You get the impression that David Cameron would have responded to the outcome of the Scottish Referendum like an overexcited dog that cannot hear your voice.
His smug remarks that ‘it should never have come that close’, and that ‘the Queen purred’ at the news that Scotland would remain part of the United Kingdom, made me feel angry, sick and disillusioned.
Angry that the people of Scotland are now judged to have a settled will that making our own decisions is not in our best interests; sick that the Head of State took obvious delight in endorsing the outcome of the establishment’s relentless campaign of misrepresentation and fear; disillusioned by how easy it was for the Establishment to use its power to influence the democratic process to suits its own ends.
Had the majority of people voted against independence for the reason that they genuinely believed the Union was good for Scotland, and that its traditions and institutions were to be celebrated and preserved, then perhaps it would have been slightly easier to accept the result of the referendum and move on.
Post referendum polls make it clear that this was not the case. The majority of those who voted against independence were in the age group 55 plus; they claimed to have voted no because they were worried about the risks associated with such a significant constitutional change.
Most of the risks were exaggerated, the rest were simply made up.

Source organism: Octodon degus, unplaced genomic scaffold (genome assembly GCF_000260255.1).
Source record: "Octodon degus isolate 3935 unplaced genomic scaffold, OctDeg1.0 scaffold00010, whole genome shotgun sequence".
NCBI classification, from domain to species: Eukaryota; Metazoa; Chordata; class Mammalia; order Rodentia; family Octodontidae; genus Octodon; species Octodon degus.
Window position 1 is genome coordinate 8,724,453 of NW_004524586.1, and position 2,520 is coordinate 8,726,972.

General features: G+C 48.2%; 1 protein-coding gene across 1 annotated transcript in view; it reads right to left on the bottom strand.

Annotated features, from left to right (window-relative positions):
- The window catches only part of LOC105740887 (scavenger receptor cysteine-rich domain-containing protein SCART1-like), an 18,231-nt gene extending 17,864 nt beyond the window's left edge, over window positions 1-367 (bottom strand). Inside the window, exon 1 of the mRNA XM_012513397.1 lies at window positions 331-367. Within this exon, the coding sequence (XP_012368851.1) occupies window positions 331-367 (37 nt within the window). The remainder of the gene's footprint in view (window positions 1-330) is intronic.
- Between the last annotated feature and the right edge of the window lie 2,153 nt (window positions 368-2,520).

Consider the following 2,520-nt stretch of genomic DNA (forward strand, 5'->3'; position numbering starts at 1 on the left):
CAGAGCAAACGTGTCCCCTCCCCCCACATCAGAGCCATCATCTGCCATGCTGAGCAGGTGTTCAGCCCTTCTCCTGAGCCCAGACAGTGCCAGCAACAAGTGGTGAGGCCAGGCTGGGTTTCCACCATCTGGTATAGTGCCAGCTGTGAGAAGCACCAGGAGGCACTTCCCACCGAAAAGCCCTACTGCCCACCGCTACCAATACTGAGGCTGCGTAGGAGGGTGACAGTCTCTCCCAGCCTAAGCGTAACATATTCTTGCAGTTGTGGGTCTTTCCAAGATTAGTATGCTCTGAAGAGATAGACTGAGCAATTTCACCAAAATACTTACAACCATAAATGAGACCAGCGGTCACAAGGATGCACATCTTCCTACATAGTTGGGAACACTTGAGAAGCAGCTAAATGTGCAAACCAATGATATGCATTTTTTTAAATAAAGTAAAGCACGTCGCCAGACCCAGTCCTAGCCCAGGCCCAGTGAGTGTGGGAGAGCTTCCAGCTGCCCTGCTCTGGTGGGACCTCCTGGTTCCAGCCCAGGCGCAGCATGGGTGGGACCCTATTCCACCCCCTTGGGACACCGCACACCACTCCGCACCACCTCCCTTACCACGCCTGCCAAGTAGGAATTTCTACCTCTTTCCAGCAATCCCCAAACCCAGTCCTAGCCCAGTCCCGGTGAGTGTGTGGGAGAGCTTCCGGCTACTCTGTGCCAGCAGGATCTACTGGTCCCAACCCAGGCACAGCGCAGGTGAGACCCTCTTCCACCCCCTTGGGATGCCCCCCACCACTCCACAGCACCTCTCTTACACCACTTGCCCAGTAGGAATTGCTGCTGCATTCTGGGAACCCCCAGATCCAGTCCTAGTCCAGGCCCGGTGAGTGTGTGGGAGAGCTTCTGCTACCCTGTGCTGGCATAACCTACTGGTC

To spook a country out of taking responsibility for its own affairs is not something for which a Prime Minister and Head of State should be indulging in self-congratulation. Particularly when it led to distasteful displays of victorious Nationalism in celebration of the British state.
The promise of significant new powers for Scotland is unlikely to amount to much, despite having a heavy bearing on the final outcome. Not only can the three main parties not agree on exactly which powers to transfer to the Scottish Parliament from Westminster, they have already started to throw other constitutional questions into the conversation to delay proceedings.
Cameron’s smugness should be tempered by the fact that almost half of the Scottish electorate voted for independence. That must send a very strong message to the party leaders in Westminster: the Union they firmly believe in does not work very well at all for a significant number of people in this country.
And if Her Majesty the Queen thinks she can purr like a cat in her luxurious palace whilst hundreds of thousands of children are growing up in abject poverty, then the Union has already used up eight of its nine lives. Independence is now inevitable for Scotland; it is just a matter of time.